A digital palm print scanner works very much like a fingerprint scanner: it takes a picture of your palm (or finger) and then decides whether the pattern of ridges and valleys in the image matches those in pre-scanned images stored in a networked database. Optical scanners use the same light sensor system used in digital cameras: an array of light-sensitive points that record pixels -- tiny dots that represent light that hits that spot. The light and dark pixels form an image of the scanned palm or finger.
Another type of scanner also generates an image of the ridges and valleys that make up a print, but it does this with electrical current instead of light. This type is more compact than optical devices, and harder to trick because it requires an actual finger- or palm-print shape to produce an image, instead of relying on a pattern of light and dark.
TV programs often show detectives analyzing fingerprints by laying one image over another to find a match, but prints are prone to smudging, which can make it difficult to get a perfect image overlay. This is why most scanners focus on specific features, called minutiae: points where the ridge lines end, or where one ridge splits into two. The scanner's software uses complex algorithms to recognize these features, much like we would recognize a part of the sky by the relative positions of stars. For example, if two prints have three ridge endings and two ridge splits, forming the same shape of about the same size, they are most likely from the same palm or finger.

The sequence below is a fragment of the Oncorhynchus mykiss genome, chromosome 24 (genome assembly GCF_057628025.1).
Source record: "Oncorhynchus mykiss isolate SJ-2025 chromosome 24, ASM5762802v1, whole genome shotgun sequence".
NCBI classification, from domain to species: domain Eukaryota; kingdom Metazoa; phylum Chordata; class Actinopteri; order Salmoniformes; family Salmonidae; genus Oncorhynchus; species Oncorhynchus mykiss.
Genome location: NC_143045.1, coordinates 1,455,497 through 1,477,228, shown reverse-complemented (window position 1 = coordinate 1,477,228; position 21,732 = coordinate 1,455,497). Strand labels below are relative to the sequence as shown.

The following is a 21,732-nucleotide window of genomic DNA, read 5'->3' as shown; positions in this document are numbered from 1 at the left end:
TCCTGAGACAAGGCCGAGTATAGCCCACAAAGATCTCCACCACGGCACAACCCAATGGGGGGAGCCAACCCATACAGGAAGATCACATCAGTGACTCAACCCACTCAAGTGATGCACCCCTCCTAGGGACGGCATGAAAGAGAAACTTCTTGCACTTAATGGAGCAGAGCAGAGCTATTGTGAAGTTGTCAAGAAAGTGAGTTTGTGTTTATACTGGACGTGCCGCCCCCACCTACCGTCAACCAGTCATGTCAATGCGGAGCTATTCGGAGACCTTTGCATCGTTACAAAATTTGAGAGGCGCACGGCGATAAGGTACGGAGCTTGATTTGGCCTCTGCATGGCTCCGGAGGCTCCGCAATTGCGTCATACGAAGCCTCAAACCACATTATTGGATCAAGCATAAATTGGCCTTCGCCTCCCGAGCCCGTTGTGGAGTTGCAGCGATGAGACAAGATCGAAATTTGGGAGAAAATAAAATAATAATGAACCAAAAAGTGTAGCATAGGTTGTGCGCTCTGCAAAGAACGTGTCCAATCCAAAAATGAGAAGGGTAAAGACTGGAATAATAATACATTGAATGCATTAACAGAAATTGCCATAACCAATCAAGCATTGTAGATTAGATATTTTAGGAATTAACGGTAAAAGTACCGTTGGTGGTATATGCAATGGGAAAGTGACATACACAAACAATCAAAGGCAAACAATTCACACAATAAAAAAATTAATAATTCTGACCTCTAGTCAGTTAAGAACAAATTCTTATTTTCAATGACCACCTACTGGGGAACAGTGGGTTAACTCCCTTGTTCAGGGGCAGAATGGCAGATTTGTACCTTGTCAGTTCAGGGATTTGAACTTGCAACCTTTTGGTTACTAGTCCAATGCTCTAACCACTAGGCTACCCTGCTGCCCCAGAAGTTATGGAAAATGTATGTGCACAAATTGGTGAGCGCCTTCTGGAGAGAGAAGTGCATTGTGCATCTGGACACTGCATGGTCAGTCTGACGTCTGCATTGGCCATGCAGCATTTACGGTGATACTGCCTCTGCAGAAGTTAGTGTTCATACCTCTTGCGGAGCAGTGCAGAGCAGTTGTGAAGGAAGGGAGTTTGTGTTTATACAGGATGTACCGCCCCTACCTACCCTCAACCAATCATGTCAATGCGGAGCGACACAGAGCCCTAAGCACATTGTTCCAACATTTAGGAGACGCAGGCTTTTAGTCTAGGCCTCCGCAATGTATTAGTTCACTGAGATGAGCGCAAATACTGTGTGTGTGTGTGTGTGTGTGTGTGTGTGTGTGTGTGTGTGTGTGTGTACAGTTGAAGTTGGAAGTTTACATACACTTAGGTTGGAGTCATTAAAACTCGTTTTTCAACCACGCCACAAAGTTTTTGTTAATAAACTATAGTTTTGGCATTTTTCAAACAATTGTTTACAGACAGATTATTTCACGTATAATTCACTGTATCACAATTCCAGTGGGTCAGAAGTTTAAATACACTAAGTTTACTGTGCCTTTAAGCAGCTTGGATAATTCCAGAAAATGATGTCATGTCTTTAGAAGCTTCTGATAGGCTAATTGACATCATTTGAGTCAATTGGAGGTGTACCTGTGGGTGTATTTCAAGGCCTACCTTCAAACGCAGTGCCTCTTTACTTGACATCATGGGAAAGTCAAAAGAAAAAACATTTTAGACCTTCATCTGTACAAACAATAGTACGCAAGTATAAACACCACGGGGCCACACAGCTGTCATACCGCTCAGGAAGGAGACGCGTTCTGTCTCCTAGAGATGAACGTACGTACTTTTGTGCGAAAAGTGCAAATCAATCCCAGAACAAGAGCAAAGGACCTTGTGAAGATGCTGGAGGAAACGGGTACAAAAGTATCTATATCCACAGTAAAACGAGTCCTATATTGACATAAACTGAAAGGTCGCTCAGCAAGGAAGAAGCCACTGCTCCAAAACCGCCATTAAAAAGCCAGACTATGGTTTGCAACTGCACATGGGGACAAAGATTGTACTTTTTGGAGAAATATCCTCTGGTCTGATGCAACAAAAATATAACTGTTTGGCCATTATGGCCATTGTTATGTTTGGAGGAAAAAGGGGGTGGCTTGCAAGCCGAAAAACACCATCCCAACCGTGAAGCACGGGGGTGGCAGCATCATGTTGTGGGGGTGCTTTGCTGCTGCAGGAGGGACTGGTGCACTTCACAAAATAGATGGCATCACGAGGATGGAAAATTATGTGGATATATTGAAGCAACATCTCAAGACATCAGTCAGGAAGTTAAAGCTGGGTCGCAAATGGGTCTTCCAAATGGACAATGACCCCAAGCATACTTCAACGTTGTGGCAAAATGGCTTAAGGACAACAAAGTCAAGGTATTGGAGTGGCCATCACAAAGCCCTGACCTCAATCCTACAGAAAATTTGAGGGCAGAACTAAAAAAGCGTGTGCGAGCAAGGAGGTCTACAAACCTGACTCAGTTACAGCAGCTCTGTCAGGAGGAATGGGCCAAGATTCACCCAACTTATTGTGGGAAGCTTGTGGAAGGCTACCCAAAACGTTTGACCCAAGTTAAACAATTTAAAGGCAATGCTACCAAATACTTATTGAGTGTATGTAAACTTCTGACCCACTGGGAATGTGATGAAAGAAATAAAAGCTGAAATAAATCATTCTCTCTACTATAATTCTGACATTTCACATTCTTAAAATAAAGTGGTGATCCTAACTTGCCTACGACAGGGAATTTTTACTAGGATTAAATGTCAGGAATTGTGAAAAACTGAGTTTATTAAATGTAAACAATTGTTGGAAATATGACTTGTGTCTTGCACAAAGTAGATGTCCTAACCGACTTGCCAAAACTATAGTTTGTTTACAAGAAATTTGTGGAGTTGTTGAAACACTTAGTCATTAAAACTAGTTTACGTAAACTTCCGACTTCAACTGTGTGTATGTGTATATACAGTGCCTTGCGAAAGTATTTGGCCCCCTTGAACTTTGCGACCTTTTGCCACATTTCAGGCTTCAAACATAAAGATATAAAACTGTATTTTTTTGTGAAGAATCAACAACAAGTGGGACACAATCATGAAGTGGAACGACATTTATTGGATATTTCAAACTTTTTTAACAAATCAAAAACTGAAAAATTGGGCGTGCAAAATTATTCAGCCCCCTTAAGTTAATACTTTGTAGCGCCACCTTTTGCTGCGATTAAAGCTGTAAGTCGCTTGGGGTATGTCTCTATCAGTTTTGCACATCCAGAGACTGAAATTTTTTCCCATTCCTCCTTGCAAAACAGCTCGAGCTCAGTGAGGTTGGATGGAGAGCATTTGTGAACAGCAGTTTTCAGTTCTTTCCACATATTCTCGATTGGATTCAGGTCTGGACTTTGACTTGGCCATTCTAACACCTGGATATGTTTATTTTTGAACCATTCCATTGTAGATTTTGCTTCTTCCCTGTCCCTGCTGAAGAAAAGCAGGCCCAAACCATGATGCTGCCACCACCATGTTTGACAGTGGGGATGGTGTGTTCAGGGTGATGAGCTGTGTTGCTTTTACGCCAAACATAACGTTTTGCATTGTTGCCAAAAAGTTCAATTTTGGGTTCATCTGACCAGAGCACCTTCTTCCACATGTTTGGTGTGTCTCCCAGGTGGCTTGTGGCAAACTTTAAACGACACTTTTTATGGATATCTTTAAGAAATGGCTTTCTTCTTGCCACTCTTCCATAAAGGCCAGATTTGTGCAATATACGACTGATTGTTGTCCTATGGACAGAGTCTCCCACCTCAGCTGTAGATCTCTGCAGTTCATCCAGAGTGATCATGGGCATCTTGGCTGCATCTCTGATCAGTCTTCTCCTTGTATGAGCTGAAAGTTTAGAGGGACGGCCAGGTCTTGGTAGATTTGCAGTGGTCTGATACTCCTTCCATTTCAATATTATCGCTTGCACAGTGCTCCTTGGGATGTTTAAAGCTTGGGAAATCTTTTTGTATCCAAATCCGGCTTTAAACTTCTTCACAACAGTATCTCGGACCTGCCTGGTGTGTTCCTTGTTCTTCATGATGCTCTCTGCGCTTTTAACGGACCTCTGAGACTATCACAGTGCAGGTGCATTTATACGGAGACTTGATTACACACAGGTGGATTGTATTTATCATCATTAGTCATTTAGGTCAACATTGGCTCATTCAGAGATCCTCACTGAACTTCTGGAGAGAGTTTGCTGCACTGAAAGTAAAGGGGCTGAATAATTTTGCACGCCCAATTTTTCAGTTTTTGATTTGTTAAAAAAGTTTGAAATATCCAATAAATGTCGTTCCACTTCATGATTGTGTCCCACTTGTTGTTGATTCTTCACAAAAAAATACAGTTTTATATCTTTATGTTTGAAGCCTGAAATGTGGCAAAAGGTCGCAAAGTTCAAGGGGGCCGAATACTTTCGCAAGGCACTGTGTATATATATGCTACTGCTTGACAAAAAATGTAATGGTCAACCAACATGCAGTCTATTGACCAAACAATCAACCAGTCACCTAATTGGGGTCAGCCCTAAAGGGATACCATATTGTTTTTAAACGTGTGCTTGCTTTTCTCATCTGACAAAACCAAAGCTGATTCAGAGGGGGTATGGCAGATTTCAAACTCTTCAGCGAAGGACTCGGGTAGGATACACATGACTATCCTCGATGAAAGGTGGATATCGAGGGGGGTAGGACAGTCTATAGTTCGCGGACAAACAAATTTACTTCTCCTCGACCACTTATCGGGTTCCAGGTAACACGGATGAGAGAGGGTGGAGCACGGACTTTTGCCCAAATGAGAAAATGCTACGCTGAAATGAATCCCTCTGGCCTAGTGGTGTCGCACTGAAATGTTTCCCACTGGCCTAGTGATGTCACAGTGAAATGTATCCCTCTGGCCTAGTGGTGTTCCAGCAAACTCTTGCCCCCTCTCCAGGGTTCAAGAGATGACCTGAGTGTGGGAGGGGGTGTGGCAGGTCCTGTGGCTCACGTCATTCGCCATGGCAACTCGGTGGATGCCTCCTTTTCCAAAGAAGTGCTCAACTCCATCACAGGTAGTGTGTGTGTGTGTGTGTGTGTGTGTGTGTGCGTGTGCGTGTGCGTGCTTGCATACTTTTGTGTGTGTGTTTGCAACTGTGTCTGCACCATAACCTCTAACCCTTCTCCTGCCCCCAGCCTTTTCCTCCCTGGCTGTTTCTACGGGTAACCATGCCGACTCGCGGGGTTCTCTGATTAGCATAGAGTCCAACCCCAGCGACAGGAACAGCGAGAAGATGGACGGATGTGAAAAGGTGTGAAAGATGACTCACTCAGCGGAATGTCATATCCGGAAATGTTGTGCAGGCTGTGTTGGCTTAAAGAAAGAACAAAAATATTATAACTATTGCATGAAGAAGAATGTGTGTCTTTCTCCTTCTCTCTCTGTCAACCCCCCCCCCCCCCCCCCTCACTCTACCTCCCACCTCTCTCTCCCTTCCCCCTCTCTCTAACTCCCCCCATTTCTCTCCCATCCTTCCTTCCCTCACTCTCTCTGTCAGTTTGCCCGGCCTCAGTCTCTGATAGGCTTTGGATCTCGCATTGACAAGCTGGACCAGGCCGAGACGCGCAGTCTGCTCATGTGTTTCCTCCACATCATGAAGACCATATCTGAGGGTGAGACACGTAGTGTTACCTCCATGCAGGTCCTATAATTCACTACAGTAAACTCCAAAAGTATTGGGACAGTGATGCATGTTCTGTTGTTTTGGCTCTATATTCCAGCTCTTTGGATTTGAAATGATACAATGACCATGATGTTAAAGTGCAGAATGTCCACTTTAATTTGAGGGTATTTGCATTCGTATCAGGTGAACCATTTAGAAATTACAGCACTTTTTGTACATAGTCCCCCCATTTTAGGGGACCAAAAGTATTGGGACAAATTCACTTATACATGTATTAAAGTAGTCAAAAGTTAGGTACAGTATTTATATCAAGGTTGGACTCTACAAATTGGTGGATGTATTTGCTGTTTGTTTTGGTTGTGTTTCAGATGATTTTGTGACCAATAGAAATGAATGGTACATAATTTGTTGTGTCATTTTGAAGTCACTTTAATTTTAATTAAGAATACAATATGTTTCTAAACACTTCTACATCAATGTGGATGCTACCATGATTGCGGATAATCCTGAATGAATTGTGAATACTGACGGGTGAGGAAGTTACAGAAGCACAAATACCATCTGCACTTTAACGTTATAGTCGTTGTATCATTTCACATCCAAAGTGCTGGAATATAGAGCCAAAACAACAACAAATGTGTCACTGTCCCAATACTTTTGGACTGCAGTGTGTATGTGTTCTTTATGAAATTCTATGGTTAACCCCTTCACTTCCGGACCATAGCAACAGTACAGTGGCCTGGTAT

Fingerprinting is valuable in law enforcement, but mistakes can happen, and it is possible for a clever person to trick a scanner. Optical scanners sometimes can't tell the difference between a picture of a finger and the real thing, while electronic scanners can be fooled by a mold of a person's finger. A popular motif in movies is for criminals to cut off a finger to get past a security system. Some scanners have pulse and heat sensors that can tell if a finger is living or dismembered, but even these can be fooled by placing a gelatin print mold over a real finger.